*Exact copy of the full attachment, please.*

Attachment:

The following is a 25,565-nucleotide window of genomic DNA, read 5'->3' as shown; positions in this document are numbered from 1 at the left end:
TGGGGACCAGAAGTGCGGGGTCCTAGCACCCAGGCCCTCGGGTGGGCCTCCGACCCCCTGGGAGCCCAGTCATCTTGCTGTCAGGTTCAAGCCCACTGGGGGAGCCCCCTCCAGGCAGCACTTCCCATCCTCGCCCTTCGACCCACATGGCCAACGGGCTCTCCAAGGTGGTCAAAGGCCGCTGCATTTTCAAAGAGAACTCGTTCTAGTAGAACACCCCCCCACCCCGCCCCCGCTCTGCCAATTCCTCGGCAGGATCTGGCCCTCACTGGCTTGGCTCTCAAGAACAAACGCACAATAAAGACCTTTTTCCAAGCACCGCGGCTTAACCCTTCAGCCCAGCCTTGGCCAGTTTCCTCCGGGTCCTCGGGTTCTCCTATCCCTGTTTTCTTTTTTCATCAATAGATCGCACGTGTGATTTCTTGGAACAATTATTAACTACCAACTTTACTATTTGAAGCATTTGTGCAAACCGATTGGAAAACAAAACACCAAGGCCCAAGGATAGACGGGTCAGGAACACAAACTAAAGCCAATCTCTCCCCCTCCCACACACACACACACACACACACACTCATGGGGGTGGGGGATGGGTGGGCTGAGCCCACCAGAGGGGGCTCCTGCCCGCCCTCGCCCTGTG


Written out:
The following is a 25,565-nucleotide window of genomic DNA, read 5'->3' as shown; positions in this document are numbered from 1 at the left end:
TGGGGACCAGAAGTGCGGGGTCCTAGCACCCAGGCCCTCGGGTGGGCCTCCGACCCCCTGGGAGCCCAGTCATCTTGCTGTCAGGTTCAAGCCCACTGGGGGAGCCCCCTCCAGGCAGCACTTCCCATCCTCGCCCTTCGACCCACATGGCCAACGGGCTCTCCAAGGTGGTCAAAGGCCGCTGCATTTTCAAAGAGAACTCGTTCTAGTAGAACACCCCCCCACCCCGCCCCCGCTCTGCCAATTCCTCGGCAGGATCTGGCCCTCACTGGCTTGGCTCTCAAGAACAAACGCACAATAAAGACCTTTTTCCAAGCACCGCGGCTTAACCCTTCAGCCCAGCCTTGGCCAGTTTCCTCCGGGTCCTCGGGTTCTCCTATCCCTGTTTTCTTTTTTCATCAATAGATCGCACGTGTGATTTCTTGGAACAATTATTAACTACCAACTTTACTATTTGAAGCATTTGTGCAAACCGATTGGAAAACAAAACACCAAGGCCCAAGGATAGACGGGTCAGGAACACAAACTAAAGCCAATCTCTCCCCCTCCCACACACACACACACACACACACACTCATGGGGGTGGGGGATGGGTGGGCTGAGCCCACCAGAGGGGGCTCCTGCCCGCCCTCGCCCTGTG